Electrify America (EA) has announced that it will phase out CHAdeMO connectors in its charging system in 2022. What do all those letters stand for and what does EA’s announcement mean?
The CHAdeMO Association was formed in 2005 by the Tokyo Electric Power Company (TEPCO), Nissan, Mitsubishi, and Fuji Heavy Industries (Subaru). Toyota, Hitachi, Honda, and Panasonic later joined the Association. CHAdeMO is a somewhat clumsy abbreviation of "CHArge de MOve", or "move using charge." The goal was to develop a public infrastructure of fast chargers to let people drive EVs without worrying about range.
A Mostly Japanese System
Two of the early EVs from Japan, the Nissan Leaf, and the Mitsubishi i-MiEV came with the CHAdeMO system. Meanwhile, Tesla introduced its Supercharger network in 2012, using its own proprietary connector. A group of seven car makers (Audi, BMW, Daimler, Ford, General Motors, Porsche, and Volkswagen) agreed in late 2011 to introduce yet another charger connector called Combined Charging System (CCS) in mid-2012.
Adapters have been developed to allow interconnection between CHAdeMO, Supercharger, and CCS but having three confusing and competing standards does not seem like the best way to grow electrification. Each of the charging systems has had its promoters and as of April 2019, there were roughly 25,300 CHAdeMO chargers globally, with 9,200, in Europe, 7,600 in Japan, and 3,200 in North America. But CCS had become more popular for non-Japanese manufacturers, while Tesla has steadfastly stuck with its own connector in the US but has switched to CCS in Europe. For a long time, a CHAdeMO adapter was the only way to fast charge Tesla vehicles outside of the Supercharger network. In late-2020 however, Setec Power released a CCS to Tesla adapter and unlocked CCS chargers to Tesla drivers.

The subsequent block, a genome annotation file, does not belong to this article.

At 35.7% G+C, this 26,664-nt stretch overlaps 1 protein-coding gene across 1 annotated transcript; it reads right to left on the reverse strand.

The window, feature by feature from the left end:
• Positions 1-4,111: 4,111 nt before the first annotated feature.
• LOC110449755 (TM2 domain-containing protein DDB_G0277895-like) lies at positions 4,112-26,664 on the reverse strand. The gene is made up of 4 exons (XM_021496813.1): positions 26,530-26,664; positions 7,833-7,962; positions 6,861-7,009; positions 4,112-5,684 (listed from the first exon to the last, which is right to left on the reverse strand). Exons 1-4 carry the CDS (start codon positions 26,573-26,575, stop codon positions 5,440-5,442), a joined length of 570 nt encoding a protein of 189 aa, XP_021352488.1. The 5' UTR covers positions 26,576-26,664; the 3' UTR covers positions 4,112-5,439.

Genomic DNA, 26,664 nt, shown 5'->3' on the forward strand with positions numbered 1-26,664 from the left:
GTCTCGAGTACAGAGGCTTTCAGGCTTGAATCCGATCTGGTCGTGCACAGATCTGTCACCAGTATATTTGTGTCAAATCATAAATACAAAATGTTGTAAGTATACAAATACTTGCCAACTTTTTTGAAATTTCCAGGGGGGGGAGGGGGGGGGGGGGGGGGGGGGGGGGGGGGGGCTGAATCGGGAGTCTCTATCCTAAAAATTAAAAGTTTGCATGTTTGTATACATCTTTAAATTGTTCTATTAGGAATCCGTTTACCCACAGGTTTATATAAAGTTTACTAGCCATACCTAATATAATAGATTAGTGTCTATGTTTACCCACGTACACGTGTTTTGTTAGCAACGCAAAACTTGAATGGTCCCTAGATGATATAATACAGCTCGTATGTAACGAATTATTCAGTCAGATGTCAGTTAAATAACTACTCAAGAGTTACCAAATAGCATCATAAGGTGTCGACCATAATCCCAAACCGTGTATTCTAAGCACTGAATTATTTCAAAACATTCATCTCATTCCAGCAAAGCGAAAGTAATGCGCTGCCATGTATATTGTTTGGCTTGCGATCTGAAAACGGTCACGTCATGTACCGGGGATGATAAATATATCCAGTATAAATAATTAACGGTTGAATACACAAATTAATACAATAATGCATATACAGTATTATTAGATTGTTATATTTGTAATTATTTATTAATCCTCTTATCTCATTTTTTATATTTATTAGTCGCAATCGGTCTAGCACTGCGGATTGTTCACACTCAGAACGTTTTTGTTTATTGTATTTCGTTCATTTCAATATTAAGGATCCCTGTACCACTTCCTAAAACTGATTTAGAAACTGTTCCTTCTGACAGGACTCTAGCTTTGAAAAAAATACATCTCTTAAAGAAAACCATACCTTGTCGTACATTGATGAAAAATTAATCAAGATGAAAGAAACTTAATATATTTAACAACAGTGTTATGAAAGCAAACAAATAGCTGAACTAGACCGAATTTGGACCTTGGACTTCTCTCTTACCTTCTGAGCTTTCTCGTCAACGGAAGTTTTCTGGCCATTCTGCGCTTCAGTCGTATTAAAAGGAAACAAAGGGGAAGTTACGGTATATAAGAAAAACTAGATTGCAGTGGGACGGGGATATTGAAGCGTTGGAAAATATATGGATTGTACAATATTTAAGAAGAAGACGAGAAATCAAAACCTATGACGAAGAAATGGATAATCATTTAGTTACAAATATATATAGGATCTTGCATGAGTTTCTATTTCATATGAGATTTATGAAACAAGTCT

Nissan, the last manufacturer producing CHAdeMO vehicles for the North American market has launched the new 2021 Nissan Ariya EV with a CCS charge port rather than the CHAdeMO that had been on the Nissan Leaf during the previous ten years. Proof that CHAdeMO is on its way out.
EA Goes CCS
Meanwhile, only about 9% of all EV charging by Electrify America went through CHAdeMO connectors in the first quarter of 2021, so keeping it around doesn’t make much sense to the company. EA says it will no longer install CHAdeMO connectors on its EV chargers beginning in January 2022. According to information from EA, “Electrify America will focus its Cycle 3 investment on the future of electrification and deploy CCS as the non-proprietary standard at our stations. This action helps to reinforce the automotive manufacturers’ convergence on a single standard, reduces customer confusion, reduces capital and operating costs, and ultimately is expected to lead to increased EV adoption.”
In other words, goodbye CHAdeMO.
Kevin Clemens is a Senior Editor with Battery Technology.